Proving to be a rising inspiration in the world of hip-hop, Marlow recently took to the stage at Nottingham's Bodega. Dominic Allum reviews.
Halfway through a much needed second week of freshers, we weave in and out of the packed Nottingham streets, as we make our way to the opening performance of Marlowe’s long overdue UK tour. Taking the scenic route, we decide to stop off at Rescue Rooms for a couple of pints. With the quiz in full swing, the only answer I shamefully manage to contribute is the real name of Puff Daddy. We take this as a sign to leave, swapping one in-house lager for another, as we prop ourselves up against the Bodega bar. Nodding our heads to the DJ kicking things off, we try to enjoy the sounds of Jurassic 5 whilst a drunk guy proceeds to call me Otis for 10 minutes.
''Maintaining high energy levels throughout, he delivers each word like he’s saying it for the first time, gliding in and out of the lights that envelop him''
Shifting to the sofas at the back of the room, I take stock of the crowd slowly filling the room; a varied group, it predominantly comprises students, 90’s hip-hop old boys and several people that I’m convinced truly believe they are the real slim shady. We move to the front of the crowd, placing ourselves front and centre as the duo take the stage.
Made up of Seattle-based producer L’Orange and North Carolina based rapper Solemn Brigham, the duo known as Marlowe have been slowly but rightfully making a name for themselves in the hip-hop community, releasing two exquisite albums in the space of three years. Both of them also arrived on tour off the back of respectively great solo albums, with Brigham releasing his debut solo record only a few days before the gig took place. However, it’s the Marlowe tracks that kick off the show, and as the lights dim, there’s no better place to start than Lost Arts – the first track that announced Marlowe to the world. Arriving onto the stage full of energy, Brigham doesn’t miss a beat, reeling off lyrics with a charismatic confidence that assures all eyes remain firmly fixed upon him.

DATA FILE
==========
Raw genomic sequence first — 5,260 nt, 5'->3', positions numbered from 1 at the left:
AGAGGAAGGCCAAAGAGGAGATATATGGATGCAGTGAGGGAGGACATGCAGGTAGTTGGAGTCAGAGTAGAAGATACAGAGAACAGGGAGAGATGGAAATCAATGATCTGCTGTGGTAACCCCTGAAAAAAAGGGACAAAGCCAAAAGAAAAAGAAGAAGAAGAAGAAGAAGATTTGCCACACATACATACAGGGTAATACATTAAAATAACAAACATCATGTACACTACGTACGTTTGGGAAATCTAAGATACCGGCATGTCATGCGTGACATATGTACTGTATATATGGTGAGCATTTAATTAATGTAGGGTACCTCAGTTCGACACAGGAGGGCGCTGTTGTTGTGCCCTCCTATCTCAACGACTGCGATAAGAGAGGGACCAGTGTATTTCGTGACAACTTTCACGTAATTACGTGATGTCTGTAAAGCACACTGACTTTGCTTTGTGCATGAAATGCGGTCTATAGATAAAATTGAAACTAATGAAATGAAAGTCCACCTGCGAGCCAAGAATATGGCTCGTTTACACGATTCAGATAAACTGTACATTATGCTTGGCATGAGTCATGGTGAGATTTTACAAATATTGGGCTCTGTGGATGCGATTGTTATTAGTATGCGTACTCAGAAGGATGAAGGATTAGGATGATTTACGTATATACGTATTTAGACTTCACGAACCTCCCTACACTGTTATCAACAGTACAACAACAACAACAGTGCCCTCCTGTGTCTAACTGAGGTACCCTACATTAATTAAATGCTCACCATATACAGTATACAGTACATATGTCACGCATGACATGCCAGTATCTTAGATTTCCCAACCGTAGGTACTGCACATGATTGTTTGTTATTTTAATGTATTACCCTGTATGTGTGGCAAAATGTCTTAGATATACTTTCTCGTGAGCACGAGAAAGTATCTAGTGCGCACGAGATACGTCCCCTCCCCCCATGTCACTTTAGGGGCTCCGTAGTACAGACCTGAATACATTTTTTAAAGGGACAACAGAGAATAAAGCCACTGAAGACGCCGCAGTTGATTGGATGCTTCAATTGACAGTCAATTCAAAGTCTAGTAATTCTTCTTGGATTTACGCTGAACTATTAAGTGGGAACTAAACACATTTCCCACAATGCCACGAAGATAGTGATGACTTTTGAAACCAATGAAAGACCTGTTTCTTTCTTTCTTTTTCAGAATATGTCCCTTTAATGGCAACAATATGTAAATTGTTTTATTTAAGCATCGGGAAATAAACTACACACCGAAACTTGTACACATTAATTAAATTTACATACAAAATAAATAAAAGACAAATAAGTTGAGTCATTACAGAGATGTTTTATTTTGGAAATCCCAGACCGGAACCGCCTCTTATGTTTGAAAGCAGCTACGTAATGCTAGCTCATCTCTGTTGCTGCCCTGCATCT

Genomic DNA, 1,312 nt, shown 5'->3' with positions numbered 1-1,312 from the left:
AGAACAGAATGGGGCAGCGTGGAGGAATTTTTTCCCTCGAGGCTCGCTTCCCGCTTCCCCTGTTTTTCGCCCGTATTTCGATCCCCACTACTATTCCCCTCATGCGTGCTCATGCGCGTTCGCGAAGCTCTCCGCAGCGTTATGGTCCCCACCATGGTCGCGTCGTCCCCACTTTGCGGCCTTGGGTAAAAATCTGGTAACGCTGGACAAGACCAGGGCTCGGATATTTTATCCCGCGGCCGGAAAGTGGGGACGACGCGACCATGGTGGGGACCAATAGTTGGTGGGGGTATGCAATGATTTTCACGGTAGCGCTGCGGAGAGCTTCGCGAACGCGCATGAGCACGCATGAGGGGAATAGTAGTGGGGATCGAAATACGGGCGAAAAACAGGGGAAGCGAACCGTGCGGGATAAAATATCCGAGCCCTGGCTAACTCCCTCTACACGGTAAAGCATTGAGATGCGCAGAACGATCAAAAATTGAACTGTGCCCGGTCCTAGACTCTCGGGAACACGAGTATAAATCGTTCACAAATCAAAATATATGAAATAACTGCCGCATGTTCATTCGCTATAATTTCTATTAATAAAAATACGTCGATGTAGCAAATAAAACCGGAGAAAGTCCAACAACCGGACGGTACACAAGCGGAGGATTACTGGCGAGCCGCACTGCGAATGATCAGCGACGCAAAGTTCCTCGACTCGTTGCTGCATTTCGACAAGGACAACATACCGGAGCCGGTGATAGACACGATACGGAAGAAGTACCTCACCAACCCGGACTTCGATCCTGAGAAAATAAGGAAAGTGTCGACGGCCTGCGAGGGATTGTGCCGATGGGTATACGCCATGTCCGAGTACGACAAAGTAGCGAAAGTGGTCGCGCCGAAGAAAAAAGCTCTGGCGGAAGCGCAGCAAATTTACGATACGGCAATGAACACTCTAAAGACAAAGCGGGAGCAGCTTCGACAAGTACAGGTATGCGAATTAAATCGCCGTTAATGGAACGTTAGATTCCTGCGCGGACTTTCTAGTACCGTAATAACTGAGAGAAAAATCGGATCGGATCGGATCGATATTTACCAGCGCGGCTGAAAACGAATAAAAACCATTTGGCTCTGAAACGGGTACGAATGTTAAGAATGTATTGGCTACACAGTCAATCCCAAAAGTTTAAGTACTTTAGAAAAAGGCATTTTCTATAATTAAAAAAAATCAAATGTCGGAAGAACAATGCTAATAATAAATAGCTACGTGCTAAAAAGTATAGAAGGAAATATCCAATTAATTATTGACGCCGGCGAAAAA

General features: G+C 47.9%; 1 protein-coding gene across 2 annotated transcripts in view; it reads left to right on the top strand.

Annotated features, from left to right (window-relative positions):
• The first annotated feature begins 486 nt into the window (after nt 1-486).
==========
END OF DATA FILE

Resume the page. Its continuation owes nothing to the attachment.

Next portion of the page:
Hip-hop is notoriously a genre that can be underwhelming live. But, in the case of Marlowe, this is far from true. As L’Orange works his magic, curating beats from the shadows at the back of the stage, the rest of the floor is given to Brigham, and over the course of the night he makes sure to cover every inch of it. Maintaining high energy levels throughout, he delivers each word like he’s saying it for the first time, gliding in and out of the lights that envelop him.
Brigham proves to make excellent company all evening, engaging with the crowd about his love of the city’s nickname ‘Notts’, and dedicating tracks to the weed smokers and mothers in the audience. Revealing that this is his first ever gig outside of America, he couldn’t be made more welcome, as the Nottingham crowd shower the duo with loving responses. Following a stellar rendition of Future Power Sources, Brigham turns to call-and-response, as an echo of “Marlowe! Marlowe!” reverberates around the room.
Following a brief interlude with a track from his solo album, Brigham closes the set with a speech about creativity. An inspiration to anyone in any field of art, he acknowledges that it can be hard to always be in the right mood to write lyrics or make music, but maintains that the greatest achievement is just pursuing the ideas that are close to your heart, and that you are passionate about. Do that crazy idea that’s on your mind. Make that project you’ve always wanted to make.
Written by: Dominic Allum
Edited by: Amrit Virdi
Featured image and in-article images and videos courtesy of Dominic Allum. No changes made to these images. Permission to use granted to The Mic.